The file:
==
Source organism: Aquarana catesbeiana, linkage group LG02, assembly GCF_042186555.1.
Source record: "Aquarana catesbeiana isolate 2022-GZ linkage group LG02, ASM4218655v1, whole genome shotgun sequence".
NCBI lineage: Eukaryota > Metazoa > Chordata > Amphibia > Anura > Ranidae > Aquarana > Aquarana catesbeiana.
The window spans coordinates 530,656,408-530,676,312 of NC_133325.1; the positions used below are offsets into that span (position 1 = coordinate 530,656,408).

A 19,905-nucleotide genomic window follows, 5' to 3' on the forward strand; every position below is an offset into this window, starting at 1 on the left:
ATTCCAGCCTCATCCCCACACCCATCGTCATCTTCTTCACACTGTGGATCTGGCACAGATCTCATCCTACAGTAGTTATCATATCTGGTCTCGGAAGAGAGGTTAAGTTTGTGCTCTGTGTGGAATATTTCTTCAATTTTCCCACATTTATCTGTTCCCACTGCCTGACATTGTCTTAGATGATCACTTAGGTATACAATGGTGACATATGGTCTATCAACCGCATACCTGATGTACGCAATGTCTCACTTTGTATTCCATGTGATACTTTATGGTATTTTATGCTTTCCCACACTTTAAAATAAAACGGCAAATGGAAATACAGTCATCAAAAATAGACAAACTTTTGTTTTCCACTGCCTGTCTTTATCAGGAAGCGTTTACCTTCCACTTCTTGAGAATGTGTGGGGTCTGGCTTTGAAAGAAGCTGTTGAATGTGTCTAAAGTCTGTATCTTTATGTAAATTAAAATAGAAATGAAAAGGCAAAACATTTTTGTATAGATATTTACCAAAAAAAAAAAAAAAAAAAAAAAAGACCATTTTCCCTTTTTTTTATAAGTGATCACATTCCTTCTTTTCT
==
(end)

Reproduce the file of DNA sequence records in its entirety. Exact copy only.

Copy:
Source organism: Aquarana catesbeiana, linkage group LG02, assembly GCF_042186555.1.
Source record: "Aquarana catesbeiana isolate 2022-GZ linkage group LG02, ASM4218655v1, whole genome shotgun sequence".
NCBI lineage: Eukaryota > Metazoa > Chordata > Amphibia > Anura > Ranidae > Aquarana > Aquarana catesbeiana.
The window spans coordinates 530,656,408-530,676,312 of NC_133325.1; the positions used below are offsets into that span (position 1 = coordinate 530,656,408).

A 19,905-nucleotide genomic window follows, 5' to 3' on the forward strand; every position below is an offset into this window, starting at 1 on the left:
ATTCCAGCCTCATCCCCACACCCATCGTCATCTTCTTCACACTGTGGATCTGGCACAGATCTCATCCTACAGTAGTTATCATATCTGGTCTCGGAAGAGAGGTTAAGTTTGTGCTCTGTGTGGAATATTTCTTCAATTTTCCCACATTTATCTGTTCCCACTGCCTGACATTGTCTTAGATGATCACTTAGGTATACAATGGTGACATATGGTCTATCAACCGCATACCTGATGTACGCAATGTCTCACTTTGTATTCCATGTGATACTTTATGGTATTTTATGCTTTCCCACACTTTAAAATAAAACGGCAAATGGAAATACAGTCATCAAAAATAGACAAACTTTTGTTTTCCACTGCCTGTCTTTATCAGGAAGCGTTTACCTTCCACTTCTTGAGAATGTGTGGGGTCTGGCTTTGAAAGAAGCTGTTGAATGTGTCTAAAGTCTGTATCTTTATGTAAATTAAAATAGAAATGAAAAGGCAAAACATTTTTGTATAGATATTTACCAAAAAAAAAAAAAAAAAAAAAAAAGACCATTTTCCCTTTTTTTTATAAGTGATCACATTCCTTCTTTTCT